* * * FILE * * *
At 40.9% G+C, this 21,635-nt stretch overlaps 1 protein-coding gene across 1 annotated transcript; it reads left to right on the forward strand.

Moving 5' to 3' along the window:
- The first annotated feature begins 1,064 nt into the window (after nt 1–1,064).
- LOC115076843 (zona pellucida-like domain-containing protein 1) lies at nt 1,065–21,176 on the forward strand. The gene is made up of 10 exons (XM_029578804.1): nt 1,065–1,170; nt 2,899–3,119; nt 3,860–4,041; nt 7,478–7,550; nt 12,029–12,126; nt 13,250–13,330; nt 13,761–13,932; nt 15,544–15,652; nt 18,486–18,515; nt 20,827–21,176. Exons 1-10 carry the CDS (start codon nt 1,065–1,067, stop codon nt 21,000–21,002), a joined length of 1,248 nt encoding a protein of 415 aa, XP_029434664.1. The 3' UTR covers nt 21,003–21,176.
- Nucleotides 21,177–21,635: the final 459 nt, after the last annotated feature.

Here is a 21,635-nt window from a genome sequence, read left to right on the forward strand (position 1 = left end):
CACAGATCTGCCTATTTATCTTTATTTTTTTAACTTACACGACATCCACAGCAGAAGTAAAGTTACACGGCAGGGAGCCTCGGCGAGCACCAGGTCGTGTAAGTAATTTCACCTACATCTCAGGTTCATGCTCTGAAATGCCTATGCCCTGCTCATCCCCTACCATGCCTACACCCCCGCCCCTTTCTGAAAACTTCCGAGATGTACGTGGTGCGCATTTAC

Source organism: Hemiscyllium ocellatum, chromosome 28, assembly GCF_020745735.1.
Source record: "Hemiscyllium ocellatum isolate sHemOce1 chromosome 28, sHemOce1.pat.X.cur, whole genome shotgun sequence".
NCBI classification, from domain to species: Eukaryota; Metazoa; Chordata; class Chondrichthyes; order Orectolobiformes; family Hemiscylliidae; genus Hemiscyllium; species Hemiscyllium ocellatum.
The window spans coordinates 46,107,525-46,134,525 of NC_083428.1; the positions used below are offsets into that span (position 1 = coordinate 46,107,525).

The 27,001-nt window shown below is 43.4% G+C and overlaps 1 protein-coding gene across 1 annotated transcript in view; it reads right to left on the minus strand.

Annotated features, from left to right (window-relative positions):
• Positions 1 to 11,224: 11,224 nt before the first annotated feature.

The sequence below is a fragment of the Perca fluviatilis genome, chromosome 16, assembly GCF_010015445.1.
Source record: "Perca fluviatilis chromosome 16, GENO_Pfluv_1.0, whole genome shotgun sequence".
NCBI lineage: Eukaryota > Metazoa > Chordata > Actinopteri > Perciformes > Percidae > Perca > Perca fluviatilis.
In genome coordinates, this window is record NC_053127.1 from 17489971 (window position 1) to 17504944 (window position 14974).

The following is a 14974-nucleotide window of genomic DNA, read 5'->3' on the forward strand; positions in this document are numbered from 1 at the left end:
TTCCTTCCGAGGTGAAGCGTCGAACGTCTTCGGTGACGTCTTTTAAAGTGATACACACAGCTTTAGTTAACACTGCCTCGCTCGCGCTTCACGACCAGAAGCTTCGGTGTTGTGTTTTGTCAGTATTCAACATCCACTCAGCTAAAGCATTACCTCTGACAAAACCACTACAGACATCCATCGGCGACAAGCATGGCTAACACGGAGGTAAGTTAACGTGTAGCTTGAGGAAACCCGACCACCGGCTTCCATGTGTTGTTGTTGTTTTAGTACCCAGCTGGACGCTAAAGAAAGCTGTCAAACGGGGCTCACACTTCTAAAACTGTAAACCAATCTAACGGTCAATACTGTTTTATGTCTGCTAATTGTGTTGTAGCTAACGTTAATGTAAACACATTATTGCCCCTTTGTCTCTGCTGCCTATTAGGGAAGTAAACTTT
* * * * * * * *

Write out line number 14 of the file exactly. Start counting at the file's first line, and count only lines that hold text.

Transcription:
• Positions 1 to 11,224: 11,224 nt before the first annotated feature.